I’m quite tall (171cm) and I use a footrest. Footrests are not only for the vertically-challenged or those with short legs. It’s actually dependent on the height of the desk at which you’re sitting. If you have had to raise your chair height considerably to meet the 90-degree elbow test, then chances are you’re going to need a footrest to support you from below.
Footrests help provide a solid base of support for us. This solid base of support is also the reason why we suggest feet are flat on the ground/footrest. Having this solid base of support performs another important function. It helps keep our hips in a good position. When sitting we are aiming for a hip angle of 90 degrees (unless advised otherwise), and a knee angle, also of 90 degrees.
When buying a footrest, it’s preferable to get one that * has an adjustable angle/tilt and multiple heights, like this one shown * feels comfortable under your feet, with and without shoes on * is lightweight enough for you to move around yourself, but heavy enough that it doesn’t slide away every time you touch it.
What do you do if you’re sitting at a desk that’s too short? Step one: If you can, lower your chair. Be careful that your knees and hips can stay at 90 degrees. If they can’t, try step 2. Step two: Can you raise the desk? If no, step 3 Step three: Can you raise/increase the height of the work surface? (Can you put something underneath what you’re doing?) Step four: Move to somewhere more appropriate!!!
This setup applies to both home and work. At work, however, you really should have an ergonomic workplace assessment done, and your employer should make accommodations for your needs. For someone people, this will be a battle, and it might be easier to make the adjustments yourself (although not advised).
What about at school? That’s where things always get a bit trickier. Having worked in schools a lot, I know that you don’t get much say over what you sit on. High school is far more of a problem due to the need to move classrooms all day; this is the time to embrace creativity.
Seat too low? Sit on a jumper (or blazer, nicely folded!). Seat too high, so you’re slouching? Can you raise your work surface by putting some additional books underneath what you’re doing? Seat too high, so your feet don’t touch the ground? If you’re not using your jumper or those extra books, can you put them under your feet? Seat too long and cutting in behind your knees? Try rolling up your jumper and putting it behind your back?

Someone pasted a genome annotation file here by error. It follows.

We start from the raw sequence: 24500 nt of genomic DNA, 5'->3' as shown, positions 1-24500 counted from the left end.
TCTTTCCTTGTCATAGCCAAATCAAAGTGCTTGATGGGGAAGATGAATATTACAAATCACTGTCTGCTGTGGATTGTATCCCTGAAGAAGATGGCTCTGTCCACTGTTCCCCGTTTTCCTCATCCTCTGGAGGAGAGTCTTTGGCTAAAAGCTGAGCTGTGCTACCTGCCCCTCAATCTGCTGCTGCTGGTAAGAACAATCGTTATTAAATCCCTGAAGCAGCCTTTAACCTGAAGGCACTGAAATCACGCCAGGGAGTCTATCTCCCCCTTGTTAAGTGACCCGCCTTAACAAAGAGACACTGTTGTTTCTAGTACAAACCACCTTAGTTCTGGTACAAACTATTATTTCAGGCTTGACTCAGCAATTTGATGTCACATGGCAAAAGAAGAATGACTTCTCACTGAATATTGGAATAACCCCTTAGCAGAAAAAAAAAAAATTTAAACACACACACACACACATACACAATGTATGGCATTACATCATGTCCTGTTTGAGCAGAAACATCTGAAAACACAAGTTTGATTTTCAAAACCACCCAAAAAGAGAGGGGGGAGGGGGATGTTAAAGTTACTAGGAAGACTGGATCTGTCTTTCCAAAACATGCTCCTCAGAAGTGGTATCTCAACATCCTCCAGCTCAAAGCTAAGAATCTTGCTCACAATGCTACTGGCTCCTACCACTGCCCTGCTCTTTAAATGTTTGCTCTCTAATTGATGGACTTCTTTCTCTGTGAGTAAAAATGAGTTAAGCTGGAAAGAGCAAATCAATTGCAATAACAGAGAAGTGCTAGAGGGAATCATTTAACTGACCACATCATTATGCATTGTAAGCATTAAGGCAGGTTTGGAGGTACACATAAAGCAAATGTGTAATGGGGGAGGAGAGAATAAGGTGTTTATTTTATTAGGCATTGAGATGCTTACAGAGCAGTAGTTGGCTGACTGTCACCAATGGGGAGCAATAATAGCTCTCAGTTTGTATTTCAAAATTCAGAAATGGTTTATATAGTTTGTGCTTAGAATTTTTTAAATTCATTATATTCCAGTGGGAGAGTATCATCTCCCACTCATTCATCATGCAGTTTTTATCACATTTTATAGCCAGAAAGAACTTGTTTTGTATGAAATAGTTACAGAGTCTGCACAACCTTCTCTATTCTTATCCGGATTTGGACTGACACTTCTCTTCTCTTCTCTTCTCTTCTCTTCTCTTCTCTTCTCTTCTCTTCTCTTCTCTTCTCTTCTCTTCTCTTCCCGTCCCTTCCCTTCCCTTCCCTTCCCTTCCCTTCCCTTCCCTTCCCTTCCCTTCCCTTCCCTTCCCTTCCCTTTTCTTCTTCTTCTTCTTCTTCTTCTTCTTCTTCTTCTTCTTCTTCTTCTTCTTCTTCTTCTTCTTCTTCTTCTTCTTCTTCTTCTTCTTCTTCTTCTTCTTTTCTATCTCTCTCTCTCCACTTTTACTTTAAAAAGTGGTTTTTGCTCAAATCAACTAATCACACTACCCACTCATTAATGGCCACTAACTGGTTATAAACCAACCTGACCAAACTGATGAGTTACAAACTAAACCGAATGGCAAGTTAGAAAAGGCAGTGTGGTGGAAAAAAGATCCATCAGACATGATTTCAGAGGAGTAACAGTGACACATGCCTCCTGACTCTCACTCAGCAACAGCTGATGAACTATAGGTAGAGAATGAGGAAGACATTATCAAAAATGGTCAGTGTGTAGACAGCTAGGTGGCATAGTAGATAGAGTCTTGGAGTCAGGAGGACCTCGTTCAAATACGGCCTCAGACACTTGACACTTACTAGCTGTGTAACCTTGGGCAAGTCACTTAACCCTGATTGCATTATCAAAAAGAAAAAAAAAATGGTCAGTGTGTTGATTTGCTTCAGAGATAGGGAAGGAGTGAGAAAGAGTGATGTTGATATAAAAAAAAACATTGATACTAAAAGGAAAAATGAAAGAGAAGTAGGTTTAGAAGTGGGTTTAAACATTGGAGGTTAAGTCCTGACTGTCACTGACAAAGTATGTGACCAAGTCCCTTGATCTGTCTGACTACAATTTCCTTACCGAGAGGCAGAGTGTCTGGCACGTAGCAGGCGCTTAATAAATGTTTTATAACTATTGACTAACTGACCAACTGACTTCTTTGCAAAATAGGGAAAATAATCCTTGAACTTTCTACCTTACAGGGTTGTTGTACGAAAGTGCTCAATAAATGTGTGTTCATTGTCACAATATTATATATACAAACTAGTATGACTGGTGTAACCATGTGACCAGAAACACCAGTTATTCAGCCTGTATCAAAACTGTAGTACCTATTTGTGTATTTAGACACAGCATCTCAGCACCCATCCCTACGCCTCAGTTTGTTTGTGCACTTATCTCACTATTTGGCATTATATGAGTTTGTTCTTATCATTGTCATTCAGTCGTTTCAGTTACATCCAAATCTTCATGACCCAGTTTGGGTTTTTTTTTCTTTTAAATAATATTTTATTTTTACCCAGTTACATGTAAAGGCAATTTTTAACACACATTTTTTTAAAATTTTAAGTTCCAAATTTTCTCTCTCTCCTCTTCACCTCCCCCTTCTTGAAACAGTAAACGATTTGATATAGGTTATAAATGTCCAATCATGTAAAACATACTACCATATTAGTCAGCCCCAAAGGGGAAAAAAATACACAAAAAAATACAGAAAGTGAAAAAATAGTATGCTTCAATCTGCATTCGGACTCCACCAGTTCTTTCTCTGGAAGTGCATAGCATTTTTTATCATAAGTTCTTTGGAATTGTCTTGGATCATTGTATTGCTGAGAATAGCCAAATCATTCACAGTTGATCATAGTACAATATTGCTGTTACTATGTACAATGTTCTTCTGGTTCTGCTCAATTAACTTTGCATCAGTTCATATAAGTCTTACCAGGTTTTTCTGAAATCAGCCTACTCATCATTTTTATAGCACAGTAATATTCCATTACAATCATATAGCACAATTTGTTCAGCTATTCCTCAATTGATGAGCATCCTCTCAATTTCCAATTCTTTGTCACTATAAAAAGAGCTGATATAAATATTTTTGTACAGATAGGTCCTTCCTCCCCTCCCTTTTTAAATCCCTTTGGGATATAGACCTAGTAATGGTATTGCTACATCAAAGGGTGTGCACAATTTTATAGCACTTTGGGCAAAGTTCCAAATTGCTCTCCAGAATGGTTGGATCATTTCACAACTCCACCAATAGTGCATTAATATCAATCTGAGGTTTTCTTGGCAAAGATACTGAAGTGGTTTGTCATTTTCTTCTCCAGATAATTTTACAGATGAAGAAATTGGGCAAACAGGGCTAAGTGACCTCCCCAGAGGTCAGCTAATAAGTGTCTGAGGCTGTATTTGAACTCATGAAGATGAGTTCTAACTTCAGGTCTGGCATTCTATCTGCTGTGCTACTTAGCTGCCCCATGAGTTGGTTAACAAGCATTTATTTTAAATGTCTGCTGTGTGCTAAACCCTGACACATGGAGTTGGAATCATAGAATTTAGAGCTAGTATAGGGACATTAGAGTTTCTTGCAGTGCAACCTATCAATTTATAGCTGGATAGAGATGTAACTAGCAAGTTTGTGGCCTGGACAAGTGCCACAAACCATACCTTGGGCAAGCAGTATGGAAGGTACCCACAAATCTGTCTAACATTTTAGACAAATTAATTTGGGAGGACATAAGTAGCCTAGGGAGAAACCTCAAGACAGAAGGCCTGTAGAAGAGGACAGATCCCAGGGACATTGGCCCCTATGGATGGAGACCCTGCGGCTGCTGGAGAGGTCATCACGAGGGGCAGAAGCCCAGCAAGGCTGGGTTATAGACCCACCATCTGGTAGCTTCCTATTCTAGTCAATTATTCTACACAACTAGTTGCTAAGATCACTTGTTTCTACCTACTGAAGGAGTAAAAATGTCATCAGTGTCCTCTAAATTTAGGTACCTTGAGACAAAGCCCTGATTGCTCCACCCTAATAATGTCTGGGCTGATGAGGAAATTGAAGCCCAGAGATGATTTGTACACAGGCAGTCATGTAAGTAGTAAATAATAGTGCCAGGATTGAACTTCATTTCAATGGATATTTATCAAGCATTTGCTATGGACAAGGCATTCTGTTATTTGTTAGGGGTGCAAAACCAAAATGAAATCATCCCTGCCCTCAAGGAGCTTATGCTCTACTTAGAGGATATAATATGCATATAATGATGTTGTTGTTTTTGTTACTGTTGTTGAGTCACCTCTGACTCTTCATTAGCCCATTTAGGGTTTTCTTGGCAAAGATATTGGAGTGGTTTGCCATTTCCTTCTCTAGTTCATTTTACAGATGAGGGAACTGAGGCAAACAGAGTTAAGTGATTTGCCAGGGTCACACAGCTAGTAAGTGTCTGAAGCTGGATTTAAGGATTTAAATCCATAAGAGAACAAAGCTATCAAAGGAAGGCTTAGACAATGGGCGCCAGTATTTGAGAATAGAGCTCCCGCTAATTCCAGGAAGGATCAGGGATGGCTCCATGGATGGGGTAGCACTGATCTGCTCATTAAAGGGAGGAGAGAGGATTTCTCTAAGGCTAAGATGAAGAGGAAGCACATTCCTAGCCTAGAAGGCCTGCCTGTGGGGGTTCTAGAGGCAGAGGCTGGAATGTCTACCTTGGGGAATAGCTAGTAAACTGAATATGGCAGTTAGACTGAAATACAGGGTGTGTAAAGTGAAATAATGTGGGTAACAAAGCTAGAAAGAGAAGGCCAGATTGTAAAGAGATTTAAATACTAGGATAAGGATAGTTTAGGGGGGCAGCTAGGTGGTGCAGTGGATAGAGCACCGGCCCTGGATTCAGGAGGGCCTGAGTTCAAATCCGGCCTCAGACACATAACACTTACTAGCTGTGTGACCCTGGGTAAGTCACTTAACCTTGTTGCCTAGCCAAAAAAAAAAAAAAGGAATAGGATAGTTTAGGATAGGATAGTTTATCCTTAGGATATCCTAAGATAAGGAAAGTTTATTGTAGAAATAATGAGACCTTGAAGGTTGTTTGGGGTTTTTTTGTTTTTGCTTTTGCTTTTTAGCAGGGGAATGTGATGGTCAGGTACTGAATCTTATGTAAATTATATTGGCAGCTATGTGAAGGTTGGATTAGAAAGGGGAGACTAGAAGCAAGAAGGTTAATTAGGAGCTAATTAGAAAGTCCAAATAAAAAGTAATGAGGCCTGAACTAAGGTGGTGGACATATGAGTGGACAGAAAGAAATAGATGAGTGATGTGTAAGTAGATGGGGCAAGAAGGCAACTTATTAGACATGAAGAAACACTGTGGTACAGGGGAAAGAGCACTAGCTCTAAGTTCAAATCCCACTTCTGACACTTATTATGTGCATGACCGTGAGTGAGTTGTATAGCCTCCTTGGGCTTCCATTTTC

Short of asking for a special chair to have in your classrooms, which I know from experience most high schools are unlikely to accommodate; I would suggest moving around frequently. Putting things in the garbage bin, reaching to pick things up off the floor. Or, if you want to be more straightforward about it, ask the teacher if you can have permission to get up and move around/stand at the back of the classroom.
Have you found something that has made your life easier when using technology? Share it with us!Stay tuned for PART 2 in our Ergonomics for Hypermobility Series.
Michelle is a Senior Occupational Therapist working solely with adults with hypermobility and related conditions. Michelle is the owner of Hypermobility Connect, an online platform for people with hypermobility to connect with resources, health professionals & each other. Michelle practices OT in her private practice and provides education to health professionals relating to hypermobility conditions.
This is an old post, but in case you still get the comments: I want a high chair, or better: a chair that easily adjusts from high to low. What do you think about the footrest ring on drafting chairs? It means that the knees are at a more acute angle than 90 deg., the feet are more tucked under the body. Is that OK?